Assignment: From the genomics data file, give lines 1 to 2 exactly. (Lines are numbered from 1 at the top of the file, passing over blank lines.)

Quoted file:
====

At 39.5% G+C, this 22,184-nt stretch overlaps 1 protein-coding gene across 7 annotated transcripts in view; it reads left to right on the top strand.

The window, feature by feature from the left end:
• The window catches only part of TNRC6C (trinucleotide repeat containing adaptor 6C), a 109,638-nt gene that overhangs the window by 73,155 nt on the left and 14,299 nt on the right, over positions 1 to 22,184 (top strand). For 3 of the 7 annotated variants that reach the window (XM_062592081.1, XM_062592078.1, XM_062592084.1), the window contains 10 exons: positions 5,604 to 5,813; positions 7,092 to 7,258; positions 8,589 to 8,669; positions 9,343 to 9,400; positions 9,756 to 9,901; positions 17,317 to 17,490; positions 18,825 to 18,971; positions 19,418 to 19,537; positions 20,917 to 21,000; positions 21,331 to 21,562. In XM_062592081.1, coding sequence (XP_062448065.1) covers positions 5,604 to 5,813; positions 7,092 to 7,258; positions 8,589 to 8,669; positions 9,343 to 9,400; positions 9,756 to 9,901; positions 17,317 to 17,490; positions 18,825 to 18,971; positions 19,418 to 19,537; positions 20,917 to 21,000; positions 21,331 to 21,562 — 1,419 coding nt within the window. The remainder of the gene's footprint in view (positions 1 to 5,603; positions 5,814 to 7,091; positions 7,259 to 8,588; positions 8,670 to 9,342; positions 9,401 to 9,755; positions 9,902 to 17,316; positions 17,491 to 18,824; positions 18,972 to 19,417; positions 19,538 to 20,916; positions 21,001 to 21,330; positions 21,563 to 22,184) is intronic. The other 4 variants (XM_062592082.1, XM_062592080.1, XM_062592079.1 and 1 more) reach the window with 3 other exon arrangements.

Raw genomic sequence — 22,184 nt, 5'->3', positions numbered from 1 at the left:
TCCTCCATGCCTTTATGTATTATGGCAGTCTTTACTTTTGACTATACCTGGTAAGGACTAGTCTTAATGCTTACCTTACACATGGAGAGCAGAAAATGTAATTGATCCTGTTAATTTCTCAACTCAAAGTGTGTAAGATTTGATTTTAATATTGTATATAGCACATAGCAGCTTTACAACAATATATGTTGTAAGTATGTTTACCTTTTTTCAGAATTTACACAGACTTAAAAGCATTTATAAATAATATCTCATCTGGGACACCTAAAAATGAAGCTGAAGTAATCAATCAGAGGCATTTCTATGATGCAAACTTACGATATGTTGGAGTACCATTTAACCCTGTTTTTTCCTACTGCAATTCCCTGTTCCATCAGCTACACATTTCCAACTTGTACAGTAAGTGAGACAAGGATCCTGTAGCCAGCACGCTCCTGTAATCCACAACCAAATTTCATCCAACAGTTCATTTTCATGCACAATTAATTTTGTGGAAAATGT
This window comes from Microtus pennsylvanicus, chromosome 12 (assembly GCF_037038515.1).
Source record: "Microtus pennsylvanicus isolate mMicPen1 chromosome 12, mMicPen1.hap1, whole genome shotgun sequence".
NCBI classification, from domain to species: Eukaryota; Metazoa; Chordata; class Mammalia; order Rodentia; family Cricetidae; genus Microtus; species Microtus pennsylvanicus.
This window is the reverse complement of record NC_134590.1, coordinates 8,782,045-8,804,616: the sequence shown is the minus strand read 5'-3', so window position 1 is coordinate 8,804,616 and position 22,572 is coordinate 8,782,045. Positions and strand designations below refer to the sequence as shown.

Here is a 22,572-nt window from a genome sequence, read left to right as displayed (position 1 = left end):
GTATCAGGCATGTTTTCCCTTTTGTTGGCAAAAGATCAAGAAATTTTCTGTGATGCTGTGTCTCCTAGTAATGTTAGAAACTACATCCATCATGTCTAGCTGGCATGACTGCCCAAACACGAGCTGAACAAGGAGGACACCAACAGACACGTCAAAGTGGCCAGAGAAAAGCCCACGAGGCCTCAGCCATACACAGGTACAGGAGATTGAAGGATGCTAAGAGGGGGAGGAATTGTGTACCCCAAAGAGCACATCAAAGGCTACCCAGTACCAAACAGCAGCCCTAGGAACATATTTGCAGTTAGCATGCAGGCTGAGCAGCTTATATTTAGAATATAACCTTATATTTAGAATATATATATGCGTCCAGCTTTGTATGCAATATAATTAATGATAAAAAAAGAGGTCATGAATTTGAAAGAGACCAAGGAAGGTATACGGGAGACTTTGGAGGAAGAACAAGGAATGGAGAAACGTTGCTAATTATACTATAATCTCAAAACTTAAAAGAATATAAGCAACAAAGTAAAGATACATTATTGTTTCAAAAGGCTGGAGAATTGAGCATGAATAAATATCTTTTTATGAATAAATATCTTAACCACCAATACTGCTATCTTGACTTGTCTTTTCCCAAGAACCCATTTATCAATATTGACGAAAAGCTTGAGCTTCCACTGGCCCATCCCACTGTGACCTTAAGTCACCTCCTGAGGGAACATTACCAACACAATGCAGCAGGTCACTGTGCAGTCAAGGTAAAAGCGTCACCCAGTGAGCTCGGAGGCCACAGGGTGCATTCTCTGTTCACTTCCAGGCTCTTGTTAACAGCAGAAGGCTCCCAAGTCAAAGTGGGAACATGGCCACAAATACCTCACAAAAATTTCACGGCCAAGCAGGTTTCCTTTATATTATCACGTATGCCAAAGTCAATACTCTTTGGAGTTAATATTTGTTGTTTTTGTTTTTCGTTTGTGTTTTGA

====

At 39.5% G+C, this 22,184-nt stretch overlaps 1 protein-coding gene across 7 annotated transcripts in view; it reads left to right on the top strand.

The window, feature by feature from the left end: